Ian Ayres interesting new read Super Crunchers predicts a world in which humans’ intuition is increasingly replaced by machines mining enormous databases of information for connections that humans cannot perceive (who buys what products or what products to recommend based on past purchases, what illnesses could explain what symptoms, who would make good employees, etc.).
The book leaves me wondering what the human effects will be of this. Ayres predicts that humans will provide input to this machines (e.g., providing the three potential product names that will be tested by human behavior, or programming the machines or figuring out how to store these data).
I think there will be other social effects upstream and downstream:
1) many workers will feel that their work will be threatened and refuse to code information that is in their head or miscode information to make the computers’ performance look worse and try to preserve their jobs. [The WSJ had a story maybe 8 years ago set in the deep south about workers not trusting management and fighting their efforts to code their knowledge, for exactly these same reasons.]
2) will recommender systems erode one of the benefits of friendships and psychologically make us feel that friends are less valuable? (i.e., we’ll rely more on the wisdom of crowds rather than the idiosyncracies of specific friend that may have less predictive accuracy in telling us things we might like)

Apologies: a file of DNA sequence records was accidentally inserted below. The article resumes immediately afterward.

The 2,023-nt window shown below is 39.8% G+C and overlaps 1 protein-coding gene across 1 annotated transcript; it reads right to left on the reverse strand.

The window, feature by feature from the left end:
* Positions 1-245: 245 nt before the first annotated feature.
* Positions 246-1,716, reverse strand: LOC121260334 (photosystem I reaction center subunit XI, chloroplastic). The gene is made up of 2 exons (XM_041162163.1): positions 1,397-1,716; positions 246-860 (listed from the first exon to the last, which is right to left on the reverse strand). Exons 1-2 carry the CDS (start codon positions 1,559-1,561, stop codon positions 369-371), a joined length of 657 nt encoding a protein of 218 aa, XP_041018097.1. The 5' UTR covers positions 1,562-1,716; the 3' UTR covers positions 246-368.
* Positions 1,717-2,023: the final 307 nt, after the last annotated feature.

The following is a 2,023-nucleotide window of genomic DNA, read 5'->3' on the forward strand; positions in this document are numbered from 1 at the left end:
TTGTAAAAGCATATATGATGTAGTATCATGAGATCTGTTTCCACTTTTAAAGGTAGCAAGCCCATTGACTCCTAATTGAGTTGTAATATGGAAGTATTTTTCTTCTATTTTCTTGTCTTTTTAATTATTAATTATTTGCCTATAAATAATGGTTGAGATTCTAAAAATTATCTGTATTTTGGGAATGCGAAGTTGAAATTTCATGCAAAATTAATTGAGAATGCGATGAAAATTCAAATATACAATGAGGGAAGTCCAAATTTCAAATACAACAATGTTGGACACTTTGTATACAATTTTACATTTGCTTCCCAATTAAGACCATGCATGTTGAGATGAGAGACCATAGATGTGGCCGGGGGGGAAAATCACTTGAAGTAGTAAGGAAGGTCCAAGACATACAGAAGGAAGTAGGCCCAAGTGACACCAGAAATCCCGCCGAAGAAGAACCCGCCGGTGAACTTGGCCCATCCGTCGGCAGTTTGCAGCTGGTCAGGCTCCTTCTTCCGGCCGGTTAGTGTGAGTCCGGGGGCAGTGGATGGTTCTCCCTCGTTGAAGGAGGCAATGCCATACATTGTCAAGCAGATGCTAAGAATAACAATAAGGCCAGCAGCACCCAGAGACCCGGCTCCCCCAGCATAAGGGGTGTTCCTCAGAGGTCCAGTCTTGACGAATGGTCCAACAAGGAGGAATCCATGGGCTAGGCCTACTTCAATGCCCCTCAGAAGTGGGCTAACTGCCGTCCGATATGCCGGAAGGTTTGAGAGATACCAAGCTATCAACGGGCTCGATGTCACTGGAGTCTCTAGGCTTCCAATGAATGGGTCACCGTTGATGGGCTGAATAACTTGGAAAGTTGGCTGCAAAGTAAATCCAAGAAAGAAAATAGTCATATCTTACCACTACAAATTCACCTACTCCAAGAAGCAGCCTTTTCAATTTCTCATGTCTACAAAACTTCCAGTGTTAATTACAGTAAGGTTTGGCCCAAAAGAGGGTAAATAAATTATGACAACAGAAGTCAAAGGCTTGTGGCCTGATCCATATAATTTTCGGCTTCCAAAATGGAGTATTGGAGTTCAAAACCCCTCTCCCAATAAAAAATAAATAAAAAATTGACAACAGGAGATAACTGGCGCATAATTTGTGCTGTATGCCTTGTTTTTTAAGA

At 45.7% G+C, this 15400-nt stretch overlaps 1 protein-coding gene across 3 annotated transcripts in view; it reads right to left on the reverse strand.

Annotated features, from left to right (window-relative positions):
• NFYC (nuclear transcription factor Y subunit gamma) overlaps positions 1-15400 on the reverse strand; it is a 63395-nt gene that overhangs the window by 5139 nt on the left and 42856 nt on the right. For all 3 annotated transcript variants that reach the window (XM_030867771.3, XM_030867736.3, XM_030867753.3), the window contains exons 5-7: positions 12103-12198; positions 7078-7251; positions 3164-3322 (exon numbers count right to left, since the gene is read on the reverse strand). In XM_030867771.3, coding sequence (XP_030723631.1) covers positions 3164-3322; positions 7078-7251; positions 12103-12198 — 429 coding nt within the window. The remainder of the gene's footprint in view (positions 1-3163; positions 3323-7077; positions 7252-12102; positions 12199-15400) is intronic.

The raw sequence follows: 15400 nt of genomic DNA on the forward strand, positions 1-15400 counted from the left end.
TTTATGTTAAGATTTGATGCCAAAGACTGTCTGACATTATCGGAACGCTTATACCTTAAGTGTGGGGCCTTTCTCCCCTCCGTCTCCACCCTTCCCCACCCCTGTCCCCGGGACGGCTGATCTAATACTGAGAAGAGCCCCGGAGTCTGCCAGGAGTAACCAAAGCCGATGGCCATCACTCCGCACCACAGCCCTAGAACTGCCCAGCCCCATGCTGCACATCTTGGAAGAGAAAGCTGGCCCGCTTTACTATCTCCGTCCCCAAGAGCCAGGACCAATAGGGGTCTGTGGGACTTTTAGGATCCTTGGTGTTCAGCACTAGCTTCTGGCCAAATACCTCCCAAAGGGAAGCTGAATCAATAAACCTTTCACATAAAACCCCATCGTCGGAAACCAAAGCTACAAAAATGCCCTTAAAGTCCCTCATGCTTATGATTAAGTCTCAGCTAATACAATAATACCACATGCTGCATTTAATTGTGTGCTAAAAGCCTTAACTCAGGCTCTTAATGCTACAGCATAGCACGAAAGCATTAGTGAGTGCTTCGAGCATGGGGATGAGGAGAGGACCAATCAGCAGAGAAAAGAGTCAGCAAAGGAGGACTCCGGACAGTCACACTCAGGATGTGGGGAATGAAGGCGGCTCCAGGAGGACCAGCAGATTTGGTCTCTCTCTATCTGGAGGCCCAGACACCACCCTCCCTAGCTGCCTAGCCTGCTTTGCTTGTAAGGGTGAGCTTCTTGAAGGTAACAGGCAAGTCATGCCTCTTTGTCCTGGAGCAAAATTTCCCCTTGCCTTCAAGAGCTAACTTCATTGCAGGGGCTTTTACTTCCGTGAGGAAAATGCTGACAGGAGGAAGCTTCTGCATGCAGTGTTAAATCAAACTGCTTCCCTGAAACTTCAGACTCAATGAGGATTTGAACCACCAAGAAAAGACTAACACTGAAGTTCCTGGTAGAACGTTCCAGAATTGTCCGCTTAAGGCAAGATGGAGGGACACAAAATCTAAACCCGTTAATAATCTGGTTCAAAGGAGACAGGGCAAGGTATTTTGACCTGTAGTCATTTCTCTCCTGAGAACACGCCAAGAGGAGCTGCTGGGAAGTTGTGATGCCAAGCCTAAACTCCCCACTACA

3) America is almost unique for most Americans’ belief in God and participation in religion. Part of what underlies this involvement is a search for meaning and a belief in what is unknowable, must be taken on faith or experienced. In the same way as science seems to conflict with faith, the cold calculations and regressions of *Super Crunching* are at odds with serendipity, epiphany, and a mysterious unfolding. How will the tensions of *Super Crunching* and faith play themselves out: with lesser degree of faith; with limits on our adoption of super crunching; or with us living what appear to be paradoxical lives that celebrate faith and super crunching.
4) how will supercrunching help when faced with problems for the first time or where you need new paradigms?
5) will supercrunching lead to a race to the bottom: will humans following computer scripts preempt important interactions or flexibility?
I’d welcome your comments about what you predict Super Crunchers’ social impact will be.